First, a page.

Wildlife Pond Ideas, Plants and Tips to Attract Nature
According to The Wildlife Trusts, ponds play a vital role in the survival of our wildlife, but half a million of these unique ecosystems have been lost over the last hundred years and one in five remaining ponds are thought to be in poor condition. The good news is that you can help reverse this gloomy statistic.
They’re often thought of as purely ornamental features, but get your wildlife pond design right and it can be the most important thing you will ever do for the natural environment. Dig a pond, stock it with the right plants and all manner of wild animals, birds and insects will soon flock to it! Here’s how to make a wildlife pond and get it right from the start.
- When to build a pond
- Where to build a pond
- What size pond is best?
- What type of water is best?
- Choosing your pond liner
- When will wildlife come?
- Attracting bees to your pond
- Attracting dragonflies to your pond
- Attracting frogs to your pond
- Attracting newts to your pond
- Attracting birds to your pond
- Best pond plants for fish
- Attracting mammals to your pond
When should I start my pond?
Any time of year is fine as long as the ground isn’t frozen, but autumn is best as not only can you rely on plenty of rainfall to fill it, but the ground is easiest to dig as it won’t be too wet or too dry.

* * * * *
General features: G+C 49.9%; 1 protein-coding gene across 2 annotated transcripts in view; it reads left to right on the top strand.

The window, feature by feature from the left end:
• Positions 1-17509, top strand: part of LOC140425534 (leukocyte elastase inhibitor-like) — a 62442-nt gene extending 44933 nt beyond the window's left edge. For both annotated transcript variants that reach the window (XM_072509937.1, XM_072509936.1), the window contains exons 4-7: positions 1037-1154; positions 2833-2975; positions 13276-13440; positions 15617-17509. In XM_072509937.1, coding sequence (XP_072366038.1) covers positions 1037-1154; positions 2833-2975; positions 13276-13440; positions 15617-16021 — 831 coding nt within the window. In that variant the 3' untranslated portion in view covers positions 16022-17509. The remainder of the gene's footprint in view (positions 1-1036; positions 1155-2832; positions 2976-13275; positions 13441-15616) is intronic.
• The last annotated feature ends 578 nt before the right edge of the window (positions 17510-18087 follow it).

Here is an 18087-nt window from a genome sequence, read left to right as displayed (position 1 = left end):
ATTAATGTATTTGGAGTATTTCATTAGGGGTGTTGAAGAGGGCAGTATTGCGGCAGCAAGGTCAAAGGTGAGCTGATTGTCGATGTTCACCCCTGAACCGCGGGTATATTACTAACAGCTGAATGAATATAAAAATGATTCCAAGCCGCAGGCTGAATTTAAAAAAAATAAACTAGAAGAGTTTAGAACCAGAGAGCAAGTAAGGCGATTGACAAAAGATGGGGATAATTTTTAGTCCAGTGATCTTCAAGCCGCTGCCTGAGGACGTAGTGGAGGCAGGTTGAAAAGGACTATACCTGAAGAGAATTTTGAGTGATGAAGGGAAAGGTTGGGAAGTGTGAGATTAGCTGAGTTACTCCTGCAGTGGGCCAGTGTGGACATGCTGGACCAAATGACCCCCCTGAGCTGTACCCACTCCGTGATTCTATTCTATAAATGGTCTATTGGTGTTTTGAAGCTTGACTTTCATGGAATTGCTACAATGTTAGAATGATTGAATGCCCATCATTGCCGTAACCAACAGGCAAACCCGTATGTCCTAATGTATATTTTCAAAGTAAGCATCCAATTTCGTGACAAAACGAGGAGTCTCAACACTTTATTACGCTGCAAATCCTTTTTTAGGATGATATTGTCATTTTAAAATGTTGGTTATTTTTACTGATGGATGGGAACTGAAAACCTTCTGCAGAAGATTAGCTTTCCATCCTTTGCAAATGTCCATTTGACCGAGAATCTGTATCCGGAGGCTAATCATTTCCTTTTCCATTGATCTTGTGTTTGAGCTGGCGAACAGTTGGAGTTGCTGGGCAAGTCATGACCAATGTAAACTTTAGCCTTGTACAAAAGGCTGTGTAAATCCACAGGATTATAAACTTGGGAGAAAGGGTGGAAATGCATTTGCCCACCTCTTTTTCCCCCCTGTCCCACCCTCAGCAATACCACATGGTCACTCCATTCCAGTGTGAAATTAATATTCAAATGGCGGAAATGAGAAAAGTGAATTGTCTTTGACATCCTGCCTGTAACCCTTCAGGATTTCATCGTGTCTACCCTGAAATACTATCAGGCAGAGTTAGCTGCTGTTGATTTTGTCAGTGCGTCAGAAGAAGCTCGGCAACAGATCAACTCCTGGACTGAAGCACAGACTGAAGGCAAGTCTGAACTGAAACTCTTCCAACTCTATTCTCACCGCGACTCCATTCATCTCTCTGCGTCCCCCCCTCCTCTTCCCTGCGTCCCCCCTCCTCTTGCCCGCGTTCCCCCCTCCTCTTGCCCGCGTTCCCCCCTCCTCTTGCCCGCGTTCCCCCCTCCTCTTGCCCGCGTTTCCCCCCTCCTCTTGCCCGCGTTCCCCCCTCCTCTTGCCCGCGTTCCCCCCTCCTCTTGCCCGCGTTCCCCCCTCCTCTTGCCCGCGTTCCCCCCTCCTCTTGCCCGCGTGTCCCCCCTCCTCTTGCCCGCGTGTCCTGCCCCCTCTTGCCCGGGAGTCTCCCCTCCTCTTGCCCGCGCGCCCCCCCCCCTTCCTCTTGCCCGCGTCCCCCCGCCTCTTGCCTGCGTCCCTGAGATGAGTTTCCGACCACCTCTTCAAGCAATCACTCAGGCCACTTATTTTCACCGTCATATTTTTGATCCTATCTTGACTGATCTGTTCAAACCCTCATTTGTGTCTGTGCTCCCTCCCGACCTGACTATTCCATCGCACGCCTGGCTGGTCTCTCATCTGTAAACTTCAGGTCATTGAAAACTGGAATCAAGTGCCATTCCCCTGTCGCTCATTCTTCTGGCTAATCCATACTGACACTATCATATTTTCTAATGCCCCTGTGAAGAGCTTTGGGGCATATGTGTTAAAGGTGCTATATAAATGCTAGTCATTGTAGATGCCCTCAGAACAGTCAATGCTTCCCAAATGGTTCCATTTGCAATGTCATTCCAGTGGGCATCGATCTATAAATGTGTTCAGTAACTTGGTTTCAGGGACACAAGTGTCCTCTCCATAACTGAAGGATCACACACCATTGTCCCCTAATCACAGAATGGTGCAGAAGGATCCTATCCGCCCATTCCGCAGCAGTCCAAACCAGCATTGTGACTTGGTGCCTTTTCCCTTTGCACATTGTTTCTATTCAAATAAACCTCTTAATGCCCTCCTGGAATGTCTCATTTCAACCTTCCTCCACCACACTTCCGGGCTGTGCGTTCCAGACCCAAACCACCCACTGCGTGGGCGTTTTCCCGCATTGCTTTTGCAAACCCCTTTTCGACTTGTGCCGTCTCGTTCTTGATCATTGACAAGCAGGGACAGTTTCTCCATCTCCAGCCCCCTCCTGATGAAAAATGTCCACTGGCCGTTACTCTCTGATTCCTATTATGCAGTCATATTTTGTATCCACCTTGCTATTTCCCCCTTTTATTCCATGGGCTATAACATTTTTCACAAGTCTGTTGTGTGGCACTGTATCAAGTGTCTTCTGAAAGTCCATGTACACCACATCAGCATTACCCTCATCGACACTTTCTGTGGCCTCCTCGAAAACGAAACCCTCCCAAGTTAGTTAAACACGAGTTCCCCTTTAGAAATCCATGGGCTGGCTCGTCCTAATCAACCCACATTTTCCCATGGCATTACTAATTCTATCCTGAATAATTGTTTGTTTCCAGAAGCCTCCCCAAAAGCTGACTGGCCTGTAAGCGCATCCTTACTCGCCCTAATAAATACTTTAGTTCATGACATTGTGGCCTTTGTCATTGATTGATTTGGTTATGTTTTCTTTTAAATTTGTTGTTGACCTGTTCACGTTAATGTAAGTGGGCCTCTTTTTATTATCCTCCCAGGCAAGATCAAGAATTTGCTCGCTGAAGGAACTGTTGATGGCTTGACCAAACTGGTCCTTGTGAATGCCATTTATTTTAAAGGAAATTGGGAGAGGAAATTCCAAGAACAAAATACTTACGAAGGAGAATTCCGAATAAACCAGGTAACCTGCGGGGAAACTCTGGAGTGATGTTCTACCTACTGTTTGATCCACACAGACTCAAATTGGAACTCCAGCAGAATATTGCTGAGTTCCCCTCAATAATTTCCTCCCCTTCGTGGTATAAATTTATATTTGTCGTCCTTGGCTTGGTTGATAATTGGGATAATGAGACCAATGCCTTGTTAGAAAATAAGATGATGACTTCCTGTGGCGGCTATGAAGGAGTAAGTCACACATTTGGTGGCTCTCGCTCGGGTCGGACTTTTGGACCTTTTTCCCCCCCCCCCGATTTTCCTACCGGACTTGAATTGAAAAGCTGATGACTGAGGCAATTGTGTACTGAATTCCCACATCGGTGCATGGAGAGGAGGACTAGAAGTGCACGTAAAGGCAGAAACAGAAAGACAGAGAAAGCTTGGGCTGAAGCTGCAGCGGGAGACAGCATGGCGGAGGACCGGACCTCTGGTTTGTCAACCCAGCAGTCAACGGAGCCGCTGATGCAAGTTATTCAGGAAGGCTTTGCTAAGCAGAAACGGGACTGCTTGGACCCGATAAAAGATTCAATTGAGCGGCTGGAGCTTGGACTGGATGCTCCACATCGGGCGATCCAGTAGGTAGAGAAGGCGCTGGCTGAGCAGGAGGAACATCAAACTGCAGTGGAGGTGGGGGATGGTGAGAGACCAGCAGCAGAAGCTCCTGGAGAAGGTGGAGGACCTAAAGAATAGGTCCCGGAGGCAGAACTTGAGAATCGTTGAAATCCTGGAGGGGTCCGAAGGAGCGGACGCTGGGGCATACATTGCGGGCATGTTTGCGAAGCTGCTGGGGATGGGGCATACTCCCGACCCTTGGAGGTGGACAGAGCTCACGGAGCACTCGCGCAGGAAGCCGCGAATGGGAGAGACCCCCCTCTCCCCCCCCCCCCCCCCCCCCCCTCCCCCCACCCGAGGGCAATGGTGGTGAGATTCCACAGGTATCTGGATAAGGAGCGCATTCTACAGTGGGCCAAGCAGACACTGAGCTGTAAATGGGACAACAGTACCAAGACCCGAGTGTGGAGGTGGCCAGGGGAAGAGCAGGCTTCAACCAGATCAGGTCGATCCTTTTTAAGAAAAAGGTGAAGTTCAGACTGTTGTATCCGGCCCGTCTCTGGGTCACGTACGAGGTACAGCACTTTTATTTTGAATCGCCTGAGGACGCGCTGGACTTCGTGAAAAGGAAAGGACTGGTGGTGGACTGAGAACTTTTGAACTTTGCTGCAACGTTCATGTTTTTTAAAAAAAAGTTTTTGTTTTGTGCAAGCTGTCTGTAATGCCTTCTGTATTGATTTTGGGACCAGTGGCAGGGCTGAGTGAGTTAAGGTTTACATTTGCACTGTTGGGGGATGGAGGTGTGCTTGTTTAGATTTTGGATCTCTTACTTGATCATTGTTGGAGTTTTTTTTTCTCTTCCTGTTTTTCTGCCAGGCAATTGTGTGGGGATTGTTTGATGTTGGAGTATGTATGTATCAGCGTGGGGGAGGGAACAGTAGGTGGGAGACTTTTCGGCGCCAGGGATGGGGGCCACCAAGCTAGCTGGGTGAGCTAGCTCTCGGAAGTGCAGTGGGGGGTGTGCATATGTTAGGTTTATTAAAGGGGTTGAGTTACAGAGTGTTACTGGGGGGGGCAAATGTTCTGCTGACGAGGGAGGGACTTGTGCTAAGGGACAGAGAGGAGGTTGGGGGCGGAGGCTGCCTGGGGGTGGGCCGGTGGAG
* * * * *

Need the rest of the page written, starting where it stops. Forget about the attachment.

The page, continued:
Where should I put my pond?
Most animals and plants prefer a sunny site. Avoid parts of the garden that are prone to waterlogging or flooding, as there needs to be somewhere for pond water to run off in case it overflows in wet weather. If you’re extra clever about it, you can plan some raised beds at the same time. The soil you dig out will have to go somewhere, so why not use it to grow vegetables?
How big should it be?
The bigger the better! It’s like building roads - the more space you give them, the more they’ll fill it. 2x2m is plenty of space to get the full range of creatures, however, even a small container pond will benefit wildlife, so it's a worthwhile thing to do whatever the size of your space.
For larger ponds, you should include a variety of different depths in the water and ‘shelves’ or different levels in the pond, including shallow shelves around the edges so that small mammals like hedgehogs can get out easily, deeper areas in the middle (60cm is ideal) and shallow water (around 7-10cm) with submerged plants for frogs to spawn in.
What kind of water is best?
If you can wait, it’s best to let the pond fill naturally with rainwater, but if this isn’t possible, water from the water butt or hosepipe is fine. Leave it to settle for about a week for the added chemicals to evaporate before you start planting.
How should I line it?
A pre-moulded or flexible wildlife pond liner is the easiest way to line your pond. Although they’re made of plastic, the environmental benefits will outweigh this, and if you buy the best quality you can find, it will last a lifetime. Make sure you’ve removed any sharp rocks or stones from the base of the hole, to avoid causing cracks or leaks. There’s some good advice on using pond liners here.